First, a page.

Cash is King
Bank balances are under pressure across the industry. Crop and milk prices have dropped sharply since last year, while input costs for all producers have not returned to levels enjoyed a pre Covid. As for farmers carrying sizeable debt on overdraft or unfixed loans, the ratcheting up of the Bank of England base rate is hurting.
Levers for manipulating cashflow
The levers available depend on the size of the problem. At the easy end of the scale, simply retiming a purchase or sale can plug the deficit. But if there is a big hole in the cashflow, structural changes to the business may be needed. The trick, of course, is knowing “what (cash) is coming”. Anyway, broadly your levers are:
- Introduce savings – if you have cash in a savings account paying very little interest, add them in.
- Shop around – get quotes for medicines, fuel, fertiliser and concentrates before buying.
- Pay just in time – Quite a few farmers pay bills early. If you do, simply defer payment to when due. But don’t exceed credit terms as supplier interest charges will normally be high.
- Sell outputs sooner – crop farmers that store crop have the option to sell a tonnage earlier if it is uncommitted. Livestock farmers can cash in youngstock and culls earlier, saving the cost of feed foregone by these animals too, though selling youngstock early obviously reduces income later.
- Defer non-essential input spending – farmers that use the good years to top up soil reserves, sort the farm road or replace a dodgy bit of march fence, can cut spending in tough years.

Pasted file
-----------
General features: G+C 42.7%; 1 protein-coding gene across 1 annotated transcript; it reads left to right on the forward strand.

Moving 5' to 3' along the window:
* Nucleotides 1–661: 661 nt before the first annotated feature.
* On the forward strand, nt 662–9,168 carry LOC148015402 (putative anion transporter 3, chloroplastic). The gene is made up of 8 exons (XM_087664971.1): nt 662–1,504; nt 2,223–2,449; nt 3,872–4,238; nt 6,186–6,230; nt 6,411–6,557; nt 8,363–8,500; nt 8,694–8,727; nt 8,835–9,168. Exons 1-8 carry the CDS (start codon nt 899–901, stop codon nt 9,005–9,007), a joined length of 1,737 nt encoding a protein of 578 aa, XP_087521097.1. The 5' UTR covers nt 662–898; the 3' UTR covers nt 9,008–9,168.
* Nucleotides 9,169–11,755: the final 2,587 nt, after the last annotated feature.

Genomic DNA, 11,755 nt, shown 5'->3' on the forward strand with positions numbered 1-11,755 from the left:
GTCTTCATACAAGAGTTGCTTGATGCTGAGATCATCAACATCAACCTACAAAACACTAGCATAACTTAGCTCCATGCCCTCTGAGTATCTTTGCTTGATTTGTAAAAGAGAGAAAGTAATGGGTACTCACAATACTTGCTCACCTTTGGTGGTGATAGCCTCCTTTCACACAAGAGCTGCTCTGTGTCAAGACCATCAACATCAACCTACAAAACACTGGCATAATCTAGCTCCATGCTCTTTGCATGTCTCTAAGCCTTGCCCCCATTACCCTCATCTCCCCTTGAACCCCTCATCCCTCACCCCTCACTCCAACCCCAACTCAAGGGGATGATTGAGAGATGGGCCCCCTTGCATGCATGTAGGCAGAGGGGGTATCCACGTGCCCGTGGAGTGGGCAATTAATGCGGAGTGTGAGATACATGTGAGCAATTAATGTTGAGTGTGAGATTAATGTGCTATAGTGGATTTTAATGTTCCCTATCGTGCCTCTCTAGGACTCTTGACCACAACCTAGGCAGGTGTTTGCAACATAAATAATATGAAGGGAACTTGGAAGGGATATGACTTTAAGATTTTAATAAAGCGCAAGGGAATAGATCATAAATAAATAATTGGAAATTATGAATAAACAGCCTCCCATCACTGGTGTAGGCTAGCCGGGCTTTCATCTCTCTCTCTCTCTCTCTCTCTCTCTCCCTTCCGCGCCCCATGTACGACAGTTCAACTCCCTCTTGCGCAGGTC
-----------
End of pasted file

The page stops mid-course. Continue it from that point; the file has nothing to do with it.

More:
- Bid less – finishers with a tight bank situation should reassess what they can offer. Clearly, not good news for farmers selling crops and stock but charity starts at home. Spring grazing and longer-term rental and contract farming agreements also warrant prudent budgeting.
- Reassess capex – Monthly payments to finance machinery, including farm vehicles, are a deadweight in many farm cashflows. There are often better ways to save tax.
- Asset sales – if sale of surplus assets doesn’t undermine farm productivity, this option can slash the financing of hardcore debt. But consult your accountant to avoid a surprise from the tax man.
Traps to avoid
- Chasing production – if your marginal litres of milk are returning less than their marginal cost, trimming production is the smarter move.
- Slashing use of key inputs – cutting inputs that cause a disproportionate drop in yield, growth rates or quality generally outweighs any short term cashflow benefits.
- Rescheduling debt – can be part of the solution but is often not the panacea, as moving debt from an overdraft to a loan typically commits you to regular repayment of capital.
The value of budgeting and talking
A cash(flow) budget just deals with estimating what cash is coming into and out of the bank in the coming months. No need for valuations, splitting capital from trading items, listing debtors, creditors, etc. Recent bank statements provide a starting point.
Making Tax Digital means many farmers now have a lot of income and expenditure detail, thanks to using software like Xero. Bespoke budgeting tools like Figured can be bolted onto such packages. A cheaper option is to download the free cashflow budgeting tool from the SRDP website (it includes a helpful example). By putting your numbers into the computer, you can think through and test the impact of using the levers listed above, before acting.
If you think that current cashflow difficulties require a deeper look at your finances, specialist grant funding is available to explore the options. Application details are on the FAS website.
Finally, don’t go into your shell. Avoiding your bank manager and suppliers solves nothing. Keep communicating with business partners, family, and friends. RSABI are also there to help.
Kev Bevan, 07368 825877
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